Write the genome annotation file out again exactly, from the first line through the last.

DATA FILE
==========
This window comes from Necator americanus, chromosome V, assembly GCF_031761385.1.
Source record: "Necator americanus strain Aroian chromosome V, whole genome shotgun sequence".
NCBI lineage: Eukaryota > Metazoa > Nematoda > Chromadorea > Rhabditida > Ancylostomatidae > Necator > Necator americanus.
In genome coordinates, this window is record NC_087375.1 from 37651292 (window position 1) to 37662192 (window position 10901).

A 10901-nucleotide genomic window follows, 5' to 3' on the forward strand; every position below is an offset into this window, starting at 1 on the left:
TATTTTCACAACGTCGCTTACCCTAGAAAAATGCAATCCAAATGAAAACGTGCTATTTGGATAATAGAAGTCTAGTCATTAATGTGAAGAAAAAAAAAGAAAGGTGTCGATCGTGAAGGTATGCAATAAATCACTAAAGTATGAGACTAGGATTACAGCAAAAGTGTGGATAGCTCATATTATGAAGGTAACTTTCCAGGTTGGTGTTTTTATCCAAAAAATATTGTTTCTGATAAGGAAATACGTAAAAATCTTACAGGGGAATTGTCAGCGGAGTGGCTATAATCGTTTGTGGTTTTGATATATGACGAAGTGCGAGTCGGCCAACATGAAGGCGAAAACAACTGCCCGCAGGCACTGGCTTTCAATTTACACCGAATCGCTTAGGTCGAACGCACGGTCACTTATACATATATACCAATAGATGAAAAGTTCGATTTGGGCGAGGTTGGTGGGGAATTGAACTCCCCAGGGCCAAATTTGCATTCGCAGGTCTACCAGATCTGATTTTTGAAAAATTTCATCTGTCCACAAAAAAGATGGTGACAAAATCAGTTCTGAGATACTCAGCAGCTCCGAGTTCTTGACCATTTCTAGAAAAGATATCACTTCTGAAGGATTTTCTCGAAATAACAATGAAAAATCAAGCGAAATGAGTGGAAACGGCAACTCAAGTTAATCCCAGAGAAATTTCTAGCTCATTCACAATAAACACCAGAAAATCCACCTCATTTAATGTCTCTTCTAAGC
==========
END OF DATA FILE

This window comes from Necator americanus, chromosome V, assembly GCF_031761385.1.
Source record: "Necator americanus strain Aroian chromosome V, whole genome shotgun sequence".
NCBI lineage: Eukaryota > Metazoa > Nematoda > Chromadorea > Rhabditida > Ancylostomatidae > Necator > Necator americanus.
In genome coordinates, this window is record NC_087375.1 from 37651292 (window position 1) to 37662192 (window position 10901).

A 10901-nucleotide genomic window follows, 5' to 3' on the forward strand; every position below is an offset into this window, starting at 1 on the left:
TATTTTCACAACGTCGCTTACCCTAGAAAAATGCAATCCAAATGAAAACGTGCTATTTGGATAATAGAAGTCTAGTCATTAATGTGAAGAAAAAAAAAGAAAGGTGTCGATCGTGAAGGTATGCAATAAATCACTAAAGTATGAGACTAGGATTACAGCAAAAGTGTGGATAGCTCATATTATGAAGGTAACTTTCCAGGTTGGTGTTTTTATCCAAAAAATATTGTTTCTGATAAGGAAATACGTAAAAATCTTACAGGGGAATTGTCAGCGGAGTGGCTATAATCGTTTGTGGTTTTGATATATGACGAAGTGCGAGTCGGCCAACATGAAGGCGAAAACAACTGCCCGCAGGCACTGGCTTTCAATTTACACCGAATCGCTTAGGTCGAACGCACGGTCACTTATACATATATACCAATAGATGAAAAGTTCGATTTGGGCGAGGTTGGTGGGGAATTGAACTCCCCAGGGCCAAATTTGCATTCGCAGGTCTACCAGATCTGATTTTTGAAAAATTTCATCTGTCCACAAAAAAGATGGTGACAAAATCAGTTCTGAGATACTCAGCAGCTCCGAGTTCTTGACCATTTCTAGAAAAGATATCACTTCTGAAGGATTTTCTCGAAATAACAATGAAAAATCAAGCGAAATGAGTGGAAACGGCAACTCAAGTTAATCCCAGAGAAATTTCTAGCTCATTCACAATAAACACCAGAAAATCCACCTCATTTAATGTCTCTTCTAAGC